Thirty years ago, Chrysler took its uninspired little K Car and turned it into the world’s first minivan. It was crude but it was awfully good at transporting people and things in a way no passenger car ever could before. Over the years, sales grew and grew and grew. The minivan may actually have saved Chrysler from bankruptcy at that time.
It didn’t take other companies long to notice the success of the Plymouth Voyager/Dodge Caravan twins. They wanted in on the action. Soon General Motors, Ford, Toyota, and Honda were bringing larger vehicles with more room and more comfort to market. Chrysler started slipping backwards in a market segment it created.
Starting about 2 and half years ago, Chrysler management told its engineers to go back to the drawing board and try to capture lightning in a bottle once again. They came up with an entirely new car that is longer, lower, and wider than ever before. It is so wide, in fact, there is now room in the rear for three passengers. Add the optional middle seat in the center and you have a vehicle that can carry 8 passengers — an industry first. It’s hard to imagine the word “minivan” even applies any more. These vehicles have gotten huge and the new Pacifica is the biggest of then all.
In addition to all the creature comforts, infotainment options, and electronic safety systems baked in to the new Pacifica, Chrysler engineers have included a plug-in hybrid option. It slides a 16 kWh battery underneath the floor pan and connects it to an electric drive unit installed where the 9 speed automatic transmission usually goes. It features dual motors that can be clutched together to provide a satisfying amount of torque to move the car forward.
The concept is much like that used by Chevrolet in its Volt. Yes, there is an internal combustion engine onboard, but its primary purpose is to act as a generator to replenish the battery. It is not coupled directly to the driven wheels unless full throttle acceleration is called for. Chrysler engineers chose to use a slightly de-tuned version of the standard Pentastar V-6 engine because it can provide all the electricity the Pacific requires at lower engine speeds than a 4 cylinder engine could. That makes it unobtrusive from inside the car when it gets switched on.
Chrysler has gone to great lengths to disguise the fact that its new model is a plug-in hybrid. According to Green Car Reports, Toyota says its market research shows van buyers have no interest in hybrids or plug-in hybrids. Chrylser doesn’t want to scare any folks away who might be uncomfortable with new technology.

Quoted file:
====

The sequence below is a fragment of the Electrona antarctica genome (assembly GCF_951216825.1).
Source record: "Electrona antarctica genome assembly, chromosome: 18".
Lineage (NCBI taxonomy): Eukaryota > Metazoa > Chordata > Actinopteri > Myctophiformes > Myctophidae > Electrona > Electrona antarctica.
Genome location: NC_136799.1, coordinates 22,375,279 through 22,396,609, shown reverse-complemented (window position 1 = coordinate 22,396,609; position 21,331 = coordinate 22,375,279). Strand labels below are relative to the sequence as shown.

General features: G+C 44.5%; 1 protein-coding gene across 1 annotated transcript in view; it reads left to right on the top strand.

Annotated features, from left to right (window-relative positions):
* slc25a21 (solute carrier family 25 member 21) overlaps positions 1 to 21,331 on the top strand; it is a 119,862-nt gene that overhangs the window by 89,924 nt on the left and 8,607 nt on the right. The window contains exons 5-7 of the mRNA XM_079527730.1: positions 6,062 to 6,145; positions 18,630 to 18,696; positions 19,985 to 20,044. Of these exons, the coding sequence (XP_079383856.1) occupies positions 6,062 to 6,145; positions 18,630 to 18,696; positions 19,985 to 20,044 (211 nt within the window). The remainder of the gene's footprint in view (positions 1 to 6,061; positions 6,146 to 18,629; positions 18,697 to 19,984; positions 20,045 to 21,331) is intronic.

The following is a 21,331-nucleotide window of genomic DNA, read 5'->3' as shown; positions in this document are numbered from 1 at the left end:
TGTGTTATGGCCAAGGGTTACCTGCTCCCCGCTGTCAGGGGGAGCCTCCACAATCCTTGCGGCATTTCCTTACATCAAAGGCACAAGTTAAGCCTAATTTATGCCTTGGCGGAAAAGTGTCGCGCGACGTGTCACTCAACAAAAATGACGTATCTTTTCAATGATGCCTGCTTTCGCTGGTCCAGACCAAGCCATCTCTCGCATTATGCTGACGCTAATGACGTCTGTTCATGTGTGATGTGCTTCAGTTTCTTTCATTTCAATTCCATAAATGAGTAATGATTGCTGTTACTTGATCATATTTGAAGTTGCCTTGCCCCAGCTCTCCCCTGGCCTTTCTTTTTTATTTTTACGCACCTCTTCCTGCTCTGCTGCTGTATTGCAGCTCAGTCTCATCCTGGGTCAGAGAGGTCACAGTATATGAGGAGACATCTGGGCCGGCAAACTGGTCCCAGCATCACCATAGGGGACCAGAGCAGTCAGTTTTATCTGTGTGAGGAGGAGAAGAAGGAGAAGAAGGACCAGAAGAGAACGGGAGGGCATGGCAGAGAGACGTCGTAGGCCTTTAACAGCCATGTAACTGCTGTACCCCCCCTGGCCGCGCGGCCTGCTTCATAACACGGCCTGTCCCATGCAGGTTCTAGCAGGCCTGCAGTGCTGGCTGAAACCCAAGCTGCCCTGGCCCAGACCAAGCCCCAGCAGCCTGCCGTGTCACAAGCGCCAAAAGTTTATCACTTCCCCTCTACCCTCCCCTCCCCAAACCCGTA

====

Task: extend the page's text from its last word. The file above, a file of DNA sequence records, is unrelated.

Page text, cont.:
Van buyers are very mainstream folks who are about as far away from being early adopters as you can get. They care about taking the entire family and a few of their kids’ friends to school, the beach, sporting events, and recitals in safety and comfort. The rear seats even have an “Are we there yet?” app that lets those in back keep track of exactly how long it will take to go over the river and through the woods to grandmother’s house.
The Pacifica Hybrid will go up to 30 miles on battery power alone. Chrysler engineers say that is more than most van families drive on a typical day. That means if they plug in at night, the gasoline engine may get used sparingly. The EPA rates the car at 80 MPGe, which is about triple what a typical van gets in urban driving. The battery can be recharged in about 2 hours using a 240 volt Level 2 charger. Chrysler decided not to equip the car with DC fast charging capability because its demographic research indicated its customer would use that feature very seldom.
The Pacifica is what it is — a highly efficient, thoroughly modern, jumbo economy size people mover for families with lots of people to move. Cup holders and storage compartments are scattered throughout the interior. Up front, the infotainment system features a USB input so you can download movies and other media from your smartphone. It is, without a doubt, the best minivan ever made, with copious amounts of room inside for people, back packs, diaper bags, strollers, camping gear and all the other stuff Americans like to take along wherever they go.
Chrysler has modest expectations for the car. It says it will be happy if it sells 5,000 of them a year. But just in case, it is prepared to crank up production if the Pacifica Hybrid becomes a hot seller. Actually, strong sales could very well be the result of all Chrysler’s creative thinking and attention to satisfying the demands of its customers. It may be the perfect not-so-mini minivan. To get a better idea of Chrysler’s target audience for the Pacific Hybrid, watch this video.